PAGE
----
Ethnographic museums have a long and distinguished history but they have also been the subject of criticism and complaint. During the second half of the twentieth century they therefore underwent something of an identity crisis. More recently however, many of these institutions have been remodeled or rethought and visitor numbers have only increased. This conference seeks to analyze these shifts and to ask what the remit of an ethnographic museum should be in the twenty first century. Keynote lecturer: Prof. James Clifford. Other distinguished speakers include: Ruth Phillips, Sharon Macdonald, Wayne Modest, Corinne Kratz, Kavita Singh, Annie Coombes and Nicholas Thomas. Join us for lectures, debate and a series of art and music events in the unique environment of the Pitt Rivers Museum. For more information visit here:

Contact: conference@prm.ox.ac.uk

CFP: “Consumer Culture Theory: Building Community Across Borders”

8th Annual Consumer Culture Theory Conference, Tucson Arizona, June 13-16th, 2013

Submissions Deadline:  12 a.m. EST on January 30th, 2013

Send submissions to: llprice@eller.arizona.edu

Conference Theme:  Building Community Across Borders

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The Power of Objects: Materiality – Forms – Ritual Action

International Conference, Toulouse: May 30th – June 1st 2013

Université de Toulouse-Le Mirail Maison de la Recherche 5 allées A. Machado 31058 TOULOUSE CEDEX 9 Téléphone 05 61 50 24 30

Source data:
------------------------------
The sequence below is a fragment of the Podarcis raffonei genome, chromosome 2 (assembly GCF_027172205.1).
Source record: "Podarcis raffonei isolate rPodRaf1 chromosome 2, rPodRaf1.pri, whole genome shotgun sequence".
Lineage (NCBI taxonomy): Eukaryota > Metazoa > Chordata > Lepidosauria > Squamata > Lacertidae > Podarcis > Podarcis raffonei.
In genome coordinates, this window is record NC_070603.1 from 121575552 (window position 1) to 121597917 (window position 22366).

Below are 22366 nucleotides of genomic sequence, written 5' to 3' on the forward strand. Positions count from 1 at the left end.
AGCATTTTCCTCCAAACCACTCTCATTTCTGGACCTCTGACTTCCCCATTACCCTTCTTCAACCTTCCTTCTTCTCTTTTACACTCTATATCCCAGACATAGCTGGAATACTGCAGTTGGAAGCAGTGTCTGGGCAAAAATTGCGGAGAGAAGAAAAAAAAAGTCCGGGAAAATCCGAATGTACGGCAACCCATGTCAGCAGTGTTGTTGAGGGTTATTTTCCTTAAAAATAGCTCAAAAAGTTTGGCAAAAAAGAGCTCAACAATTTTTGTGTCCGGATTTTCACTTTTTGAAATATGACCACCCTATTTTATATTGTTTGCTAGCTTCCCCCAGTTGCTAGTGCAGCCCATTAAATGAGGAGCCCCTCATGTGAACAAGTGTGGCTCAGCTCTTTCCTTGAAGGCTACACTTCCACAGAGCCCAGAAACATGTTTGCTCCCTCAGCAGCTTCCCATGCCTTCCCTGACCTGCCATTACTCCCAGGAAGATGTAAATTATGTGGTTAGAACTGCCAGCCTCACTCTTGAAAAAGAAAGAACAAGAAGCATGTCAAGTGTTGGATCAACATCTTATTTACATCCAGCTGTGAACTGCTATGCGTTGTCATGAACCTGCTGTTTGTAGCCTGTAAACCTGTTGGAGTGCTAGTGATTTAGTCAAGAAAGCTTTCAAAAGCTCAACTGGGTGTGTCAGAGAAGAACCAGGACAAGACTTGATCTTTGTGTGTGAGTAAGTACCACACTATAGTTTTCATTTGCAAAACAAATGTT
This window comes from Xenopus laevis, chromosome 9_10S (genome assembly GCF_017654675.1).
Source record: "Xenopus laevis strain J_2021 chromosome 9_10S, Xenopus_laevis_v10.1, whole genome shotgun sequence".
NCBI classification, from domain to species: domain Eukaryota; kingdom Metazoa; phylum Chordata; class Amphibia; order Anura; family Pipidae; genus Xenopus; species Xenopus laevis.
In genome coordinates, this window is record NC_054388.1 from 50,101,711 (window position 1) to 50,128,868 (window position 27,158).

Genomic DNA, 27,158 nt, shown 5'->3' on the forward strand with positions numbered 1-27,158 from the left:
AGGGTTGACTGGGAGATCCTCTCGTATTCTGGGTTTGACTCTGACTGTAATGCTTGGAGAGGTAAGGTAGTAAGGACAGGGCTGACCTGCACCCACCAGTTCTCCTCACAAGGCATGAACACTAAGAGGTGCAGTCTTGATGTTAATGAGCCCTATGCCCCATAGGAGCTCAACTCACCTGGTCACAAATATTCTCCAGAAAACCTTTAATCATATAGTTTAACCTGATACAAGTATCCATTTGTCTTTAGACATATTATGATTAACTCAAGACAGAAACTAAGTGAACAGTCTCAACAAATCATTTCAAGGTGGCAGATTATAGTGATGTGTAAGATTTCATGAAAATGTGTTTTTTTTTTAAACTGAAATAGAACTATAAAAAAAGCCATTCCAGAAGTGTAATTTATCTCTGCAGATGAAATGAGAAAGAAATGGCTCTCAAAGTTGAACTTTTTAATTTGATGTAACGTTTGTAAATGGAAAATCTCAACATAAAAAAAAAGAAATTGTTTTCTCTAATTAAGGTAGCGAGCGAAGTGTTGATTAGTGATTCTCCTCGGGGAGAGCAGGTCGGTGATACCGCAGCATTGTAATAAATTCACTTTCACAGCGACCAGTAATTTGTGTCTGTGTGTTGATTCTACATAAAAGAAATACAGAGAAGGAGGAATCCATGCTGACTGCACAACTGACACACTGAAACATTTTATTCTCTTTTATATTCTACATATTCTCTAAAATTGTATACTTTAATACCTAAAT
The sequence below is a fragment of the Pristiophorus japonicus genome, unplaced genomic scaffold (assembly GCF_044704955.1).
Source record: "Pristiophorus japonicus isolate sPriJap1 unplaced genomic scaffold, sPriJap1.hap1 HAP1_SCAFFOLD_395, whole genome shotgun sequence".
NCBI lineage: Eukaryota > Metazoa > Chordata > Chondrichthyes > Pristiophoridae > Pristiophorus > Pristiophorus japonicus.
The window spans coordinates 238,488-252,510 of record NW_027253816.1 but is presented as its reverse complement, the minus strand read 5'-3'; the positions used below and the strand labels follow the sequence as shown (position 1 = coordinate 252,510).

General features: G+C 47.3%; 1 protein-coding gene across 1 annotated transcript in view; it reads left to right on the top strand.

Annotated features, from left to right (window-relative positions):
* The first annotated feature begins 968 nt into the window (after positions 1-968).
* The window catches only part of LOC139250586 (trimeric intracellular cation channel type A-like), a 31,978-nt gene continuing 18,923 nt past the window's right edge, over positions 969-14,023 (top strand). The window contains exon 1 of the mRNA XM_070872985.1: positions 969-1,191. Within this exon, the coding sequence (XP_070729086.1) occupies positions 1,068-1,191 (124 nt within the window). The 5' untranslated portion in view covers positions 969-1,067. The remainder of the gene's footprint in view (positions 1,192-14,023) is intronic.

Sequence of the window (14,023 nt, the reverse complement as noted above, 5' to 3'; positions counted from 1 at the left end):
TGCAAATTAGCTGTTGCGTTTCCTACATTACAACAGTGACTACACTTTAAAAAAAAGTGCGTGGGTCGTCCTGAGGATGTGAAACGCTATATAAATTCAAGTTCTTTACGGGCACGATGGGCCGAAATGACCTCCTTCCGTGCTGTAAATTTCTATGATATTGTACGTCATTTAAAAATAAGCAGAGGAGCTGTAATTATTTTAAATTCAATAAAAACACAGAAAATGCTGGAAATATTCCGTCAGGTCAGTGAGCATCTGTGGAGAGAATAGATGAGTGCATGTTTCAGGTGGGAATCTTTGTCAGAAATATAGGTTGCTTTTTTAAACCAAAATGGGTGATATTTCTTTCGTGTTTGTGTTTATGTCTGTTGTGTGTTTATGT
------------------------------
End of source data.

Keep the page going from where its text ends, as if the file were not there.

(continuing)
Ethnographers, whether their research results in producing texts or in curating museum collections, seem to share an interest in material artifacts whose symbolic and social functions might be easier to describe than to find their common denominator. Among such artifacts, some are written about as ritual, magical, or power objects, or “idols,” “relics,” and “fetishes,” and given, by the cultures that create them, specific names: agalmata and xoana in ancient Greece, churinga in Australia, boli and basi among the Mande, etc. Others might, despite the strangeness of their power, pass almost unnoticed, like so many materials consecrated by the early Christians, for example, or as certain objects and substances used both within religious contexts and in everyday life as well. Indeed, in analyzing rites, one may observe an ordinary knife becoming the instrument for sacrifices, water the liquid for ablutions, a pan the indispensable receptacle for the communal meal, and a shirt the outfit for the priest. Truly great, then, is the number of elements necessary for the transformation of the universe, for the transition from the day-to-day into this different realm, which is generally saturated with religious meanings. In this realm and in the spaces of transition, things seem to possess more power than a reasonable mind would normally allocate to them. What makes them so potent and how do they attain such a status? How are these powerful artifacts produced? And how exactly does one manipulate or interact with them in order to affect such a transformation?